"They have a negative impact on our local wildlife by outcompeting for our local resources such as food or places to sit and sun themselves," said Robyn Worcester, conservation programs manager at the Stanley Park Ecological Society.
"They will eat things like tadpoles and fish and other native organisms that need to survive, so they can hurt the populations of existing wildlife."
Like the snakehead fish in Burnaby and University of Victoria's bunny population, discarded pet turtles are becoming big problems as they increase their range.
The turtles are originally from the southern U.S. and Mexico, but they have been brought to B.C. as pets. Clusters of them can now be found in B.C.'s Interior and southern Vancouver Island.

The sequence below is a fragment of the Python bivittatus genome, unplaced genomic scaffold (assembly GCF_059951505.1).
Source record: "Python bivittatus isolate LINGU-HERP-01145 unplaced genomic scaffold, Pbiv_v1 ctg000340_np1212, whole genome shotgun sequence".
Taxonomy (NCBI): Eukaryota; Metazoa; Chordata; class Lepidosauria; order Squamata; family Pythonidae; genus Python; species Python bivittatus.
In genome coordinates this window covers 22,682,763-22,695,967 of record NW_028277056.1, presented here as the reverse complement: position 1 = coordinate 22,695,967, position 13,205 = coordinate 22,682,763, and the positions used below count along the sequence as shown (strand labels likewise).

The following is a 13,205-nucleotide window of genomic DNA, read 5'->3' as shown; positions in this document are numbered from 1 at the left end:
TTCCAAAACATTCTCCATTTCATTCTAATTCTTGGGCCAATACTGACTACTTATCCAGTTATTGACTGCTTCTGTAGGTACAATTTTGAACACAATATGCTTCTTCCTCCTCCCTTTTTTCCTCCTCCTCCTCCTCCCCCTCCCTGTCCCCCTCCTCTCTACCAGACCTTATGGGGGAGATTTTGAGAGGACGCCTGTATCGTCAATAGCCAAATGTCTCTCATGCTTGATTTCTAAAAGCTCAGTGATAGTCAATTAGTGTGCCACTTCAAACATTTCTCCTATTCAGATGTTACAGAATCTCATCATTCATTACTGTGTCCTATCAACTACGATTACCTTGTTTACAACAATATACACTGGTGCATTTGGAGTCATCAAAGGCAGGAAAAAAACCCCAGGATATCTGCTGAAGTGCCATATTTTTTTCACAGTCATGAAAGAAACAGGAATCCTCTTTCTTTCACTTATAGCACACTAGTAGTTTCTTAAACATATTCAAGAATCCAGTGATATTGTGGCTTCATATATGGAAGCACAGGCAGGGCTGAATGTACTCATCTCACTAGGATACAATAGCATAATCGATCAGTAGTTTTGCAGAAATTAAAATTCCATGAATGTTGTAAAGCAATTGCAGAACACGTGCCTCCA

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Hilary Wilson has been rescuing tossed turtles for years. So far, she has pulled 200 out of Granville Island's pond.
"They get sick, they get sick very quickly, they can't survive here and they destroy our environment," she said.
Many people don't realize the turtles are choking out the local breed, adds Worcester, who said there are no more native turtles left in Stanley Park.
"We still encounter people calling and and asking if they can bring us their pets," she said. "We say, 'No, please, they're not supposed to be in natural areas.'"
Some animal rescue societies are calling for an outright ban on the red-eared turtles.
To help keep track of the sliders, report any sightings to the B.C. Ministry of Environment.